As today is Rare Disease Day we would like to share with you the story of Surzo (meaning sun in English), a boy whose left leg was infected by a rare bone infection called Osteomyelitis.
Surzo, whose real name is in fact Nahid, was only 12 years old when he fell from a high brick stake whilst playing with friends. After 3-4 days he got a very high fever and became unconscious. Immediately, Surzo was taken to The Sreepur Village Health Clinic but due to his high fever and unconsciousness and the concerns of The Sreepur Clinic, he was taken to a nearby NGO clinic named Public Health Centre (well known as Gonosyastho Kendra (GK). The GK clinic also failed to identify the reasons for Surzo's condition. After thorough consultation between The Sreepur Village and the GK Clinic staff, Surzo was immediately sent to a government hospital in Dhaka accompanied by one of The Sreepur Clinic’s trained nurses.
The doctor of the government hospital comprehensively checked Surzo and a culture sample from his infected wound was taken to ascertain the diagnosis. The report confirmed that Surzo had got Osteomyelitis, an infection of the bone, a rare but serious condition. The doctor of the government hospital referred him to a specialised orthopedic hospital in Dhaka where the emergency department of the orthopedics hospital also analysed the culture report.
Surzo’s wound was dressed and he was given antibiotics and the doctor advised that he came back 7 days later so that he could monitor the condition of his leg. The doctor told The Sreepur Village that Surzo’s leg bone was infected and that would need to have his dressings changed on a regular basis as well as take many medicines. After a few months, the orthopedics hospital placed “metallic rings” in Surzo’s infected leg to protect his legs from coming out of place and to prevent any further damage.
Surzo returned to The Sreepur Village Clinic where he stayed in an isolated room under the care of a full-time nurse. Three times a day, the clinic staff dressed his infected wound and gave the required medicines. The clinic staff during the changing of the dressings noticed that small pieces of bone had stopped coming out from the leg.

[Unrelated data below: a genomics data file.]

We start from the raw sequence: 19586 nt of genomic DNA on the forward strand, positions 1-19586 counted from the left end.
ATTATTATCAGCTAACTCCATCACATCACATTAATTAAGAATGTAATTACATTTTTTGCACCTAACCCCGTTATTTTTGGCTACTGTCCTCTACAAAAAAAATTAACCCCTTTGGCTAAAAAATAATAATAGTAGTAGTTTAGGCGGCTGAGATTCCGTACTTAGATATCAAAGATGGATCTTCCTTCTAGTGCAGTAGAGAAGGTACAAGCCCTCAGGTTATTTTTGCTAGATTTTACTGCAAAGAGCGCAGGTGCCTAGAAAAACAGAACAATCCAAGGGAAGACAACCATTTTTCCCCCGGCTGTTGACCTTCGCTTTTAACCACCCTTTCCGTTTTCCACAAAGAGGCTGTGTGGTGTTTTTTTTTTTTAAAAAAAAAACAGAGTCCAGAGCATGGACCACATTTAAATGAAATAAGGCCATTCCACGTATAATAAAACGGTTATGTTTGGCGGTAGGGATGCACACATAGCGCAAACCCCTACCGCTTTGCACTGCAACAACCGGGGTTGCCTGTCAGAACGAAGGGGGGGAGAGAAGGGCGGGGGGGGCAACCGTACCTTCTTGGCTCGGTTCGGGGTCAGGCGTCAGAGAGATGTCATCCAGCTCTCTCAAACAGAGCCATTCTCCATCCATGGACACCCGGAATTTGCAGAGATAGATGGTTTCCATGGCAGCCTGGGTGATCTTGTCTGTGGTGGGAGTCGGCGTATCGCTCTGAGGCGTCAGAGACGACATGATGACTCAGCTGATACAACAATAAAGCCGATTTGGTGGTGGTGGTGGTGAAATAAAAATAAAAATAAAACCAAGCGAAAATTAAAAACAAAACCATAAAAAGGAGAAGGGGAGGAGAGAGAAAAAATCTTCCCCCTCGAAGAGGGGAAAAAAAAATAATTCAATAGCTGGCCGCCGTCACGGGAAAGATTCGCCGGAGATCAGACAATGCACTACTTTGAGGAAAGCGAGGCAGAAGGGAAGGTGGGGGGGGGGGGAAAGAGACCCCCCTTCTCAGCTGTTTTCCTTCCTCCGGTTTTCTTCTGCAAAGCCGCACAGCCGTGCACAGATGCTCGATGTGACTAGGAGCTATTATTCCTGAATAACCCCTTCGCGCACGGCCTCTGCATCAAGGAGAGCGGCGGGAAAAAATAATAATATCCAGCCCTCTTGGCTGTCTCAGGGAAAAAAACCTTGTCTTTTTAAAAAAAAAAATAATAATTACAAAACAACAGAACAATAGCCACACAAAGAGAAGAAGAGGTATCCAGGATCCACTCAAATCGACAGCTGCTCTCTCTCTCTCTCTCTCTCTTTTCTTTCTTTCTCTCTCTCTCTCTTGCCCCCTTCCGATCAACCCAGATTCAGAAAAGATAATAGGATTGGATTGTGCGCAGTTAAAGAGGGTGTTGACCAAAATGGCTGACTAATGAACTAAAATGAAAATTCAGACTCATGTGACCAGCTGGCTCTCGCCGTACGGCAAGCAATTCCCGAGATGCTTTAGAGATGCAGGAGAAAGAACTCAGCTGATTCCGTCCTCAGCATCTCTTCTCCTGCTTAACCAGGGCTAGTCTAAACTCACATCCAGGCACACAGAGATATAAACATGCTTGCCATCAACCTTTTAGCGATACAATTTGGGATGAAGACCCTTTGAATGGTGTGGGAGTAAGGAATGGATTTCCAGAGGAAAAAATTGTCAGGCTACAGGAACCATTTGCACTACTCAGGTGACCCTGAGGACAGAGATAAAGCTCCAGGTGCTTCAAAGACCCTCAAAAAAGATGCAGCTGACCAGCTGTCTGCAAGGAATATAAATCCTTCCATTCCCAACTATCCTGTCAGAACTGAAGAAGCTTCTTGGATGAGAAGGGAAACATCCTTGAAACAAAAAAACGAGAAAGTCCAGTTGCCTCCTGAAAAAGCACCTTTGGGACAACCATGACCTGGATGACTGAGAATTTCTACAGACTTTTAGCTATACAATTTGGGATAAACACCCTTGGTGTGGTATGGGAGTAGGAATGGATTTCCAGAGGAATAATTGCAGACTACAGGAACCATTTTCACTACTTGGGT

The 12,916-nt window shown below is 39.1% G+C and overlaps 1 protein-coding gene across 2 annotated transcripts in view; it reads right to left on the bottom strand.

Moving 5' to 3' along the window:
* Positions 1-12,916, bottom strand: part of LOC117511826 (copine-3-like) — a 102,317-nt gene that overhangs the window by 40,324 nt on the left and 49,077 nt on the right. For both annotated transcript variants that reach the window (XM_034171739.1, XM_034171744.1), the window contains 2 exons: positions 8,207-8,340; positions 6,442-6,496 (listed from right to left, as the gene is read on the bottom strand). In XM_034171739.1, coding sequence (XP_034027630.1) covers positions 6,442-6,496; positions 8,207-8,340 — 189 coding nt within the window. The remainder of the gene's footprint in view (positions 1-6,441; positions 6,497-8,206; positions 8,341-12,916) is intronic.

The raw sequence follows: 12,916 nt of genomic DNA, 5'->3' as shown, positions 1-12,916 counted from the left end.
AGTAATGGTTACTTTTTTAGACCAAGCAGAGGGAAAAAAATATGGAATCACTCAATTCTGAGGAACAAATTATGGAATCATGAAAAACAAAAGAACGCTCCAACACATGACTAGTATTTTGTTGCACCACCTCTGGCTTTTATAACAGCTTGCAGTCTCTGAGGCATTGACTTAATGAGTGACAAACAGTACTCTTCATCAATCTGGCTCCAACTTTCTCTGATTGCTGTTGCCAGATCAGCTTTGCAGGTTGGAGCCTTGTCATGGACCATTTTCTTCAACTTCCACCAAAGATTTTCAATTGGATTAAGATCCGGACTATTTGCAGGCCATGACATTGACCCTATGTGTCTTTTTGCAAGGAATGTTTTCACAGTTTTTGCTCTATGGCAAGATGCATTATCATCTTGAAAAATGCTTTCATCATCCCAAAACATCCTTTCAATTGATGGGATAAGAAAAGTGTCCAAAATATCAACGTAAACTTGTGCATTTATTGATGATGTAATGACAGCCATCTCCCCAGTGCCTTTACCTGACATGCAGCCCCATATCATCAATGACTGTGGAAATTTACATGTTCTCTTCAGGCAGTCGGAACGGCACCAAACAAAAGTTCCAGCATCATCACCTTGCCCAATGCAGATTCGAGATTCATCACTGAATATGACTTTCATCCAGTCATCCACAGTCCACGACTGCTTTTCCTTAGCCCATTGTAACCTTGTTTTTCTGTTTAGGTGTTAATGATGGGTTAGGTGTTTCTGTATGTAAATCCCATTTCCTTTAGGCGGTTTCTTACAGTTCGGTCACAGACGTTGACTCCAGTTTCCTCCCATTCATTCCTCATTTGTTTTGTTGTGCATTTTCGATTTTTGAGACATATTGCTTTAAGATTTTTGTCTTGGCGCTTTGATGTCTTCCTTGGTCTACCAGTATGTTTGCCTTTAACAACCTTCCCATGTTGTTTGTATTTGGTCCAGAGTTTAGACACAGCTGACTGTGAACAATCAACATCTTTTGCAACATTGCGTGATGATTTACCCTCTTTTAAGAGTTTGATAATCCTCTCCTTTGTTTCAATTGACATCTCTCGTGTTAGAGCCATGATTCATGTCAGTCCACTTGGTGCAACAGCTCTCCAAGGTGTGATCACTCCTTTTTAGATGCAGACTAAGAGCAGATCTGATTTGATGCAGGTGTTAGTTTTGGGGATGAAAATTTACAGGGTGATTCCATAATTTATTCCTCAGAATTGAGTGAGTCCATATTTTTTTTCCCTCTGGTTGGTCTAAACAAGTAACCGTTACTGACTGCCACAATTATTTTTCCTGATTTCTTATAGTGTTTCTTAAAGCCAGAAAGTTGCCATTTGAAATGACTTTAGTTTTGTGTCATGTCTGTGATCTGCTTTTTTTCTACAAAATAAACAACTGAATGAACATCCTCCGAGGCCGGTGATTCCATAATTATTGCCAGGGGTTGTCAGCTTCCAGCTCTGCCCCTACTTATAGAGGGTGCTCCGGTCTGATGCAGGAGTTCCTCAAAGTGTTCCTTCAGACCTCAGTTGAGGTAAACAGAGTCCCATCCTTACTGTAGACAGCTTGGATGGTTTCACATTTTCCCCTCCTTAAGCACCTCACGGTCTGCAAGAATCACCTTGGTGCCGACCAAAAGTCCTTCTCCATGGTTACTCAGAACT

Surzo was hospitalized for almost 3 years and every month, the clinic staff took him to the orthopedics hospital for a check-up. The doctor was satisfied with The Sreepur Village’s care and observed that gradually the damaged/infected bone was getting better.
Surzo started to walk again with the support of a wheel chair and crutches, and his hopes for starting a new life and going to school with his friends now became more possible. In December 2017, Surzo, his sister, and his mother were released from The Sreepur Village. Surzo is now at school, grade 6, and his mother works in day care.
It is with the ongoing support of our donors that The Sreepur Village Clinic can provide primary and emergency medical support to the mothers and children, like Surzo. The clinic also provides vaccines to the mothers and children for preventing diseases. For any complicated health conditions, the clinic will refer the case to bigger clinics or hospitals.
We would like to take this opportunity to thank all our supporters who help us to build brighter futures for over 400 children and 150 mothers.
The 15th August is a significant day in Bangladesh as it is also National Mourning Day. In the Sreepur Village, the day's activities commenced with the students performing poetry and then gifts were distributed amongst all the children.
On Monday the #SwimSafe schemes commenced once again in The Sreepur Village. They are run by a team from the CIPRB (Centre for Injury Prevention and Research, Bangladesh) who, along with assistance from the British RNLI, have devised learn to swim schemes that are run in both rural and urban areas in Bangladesh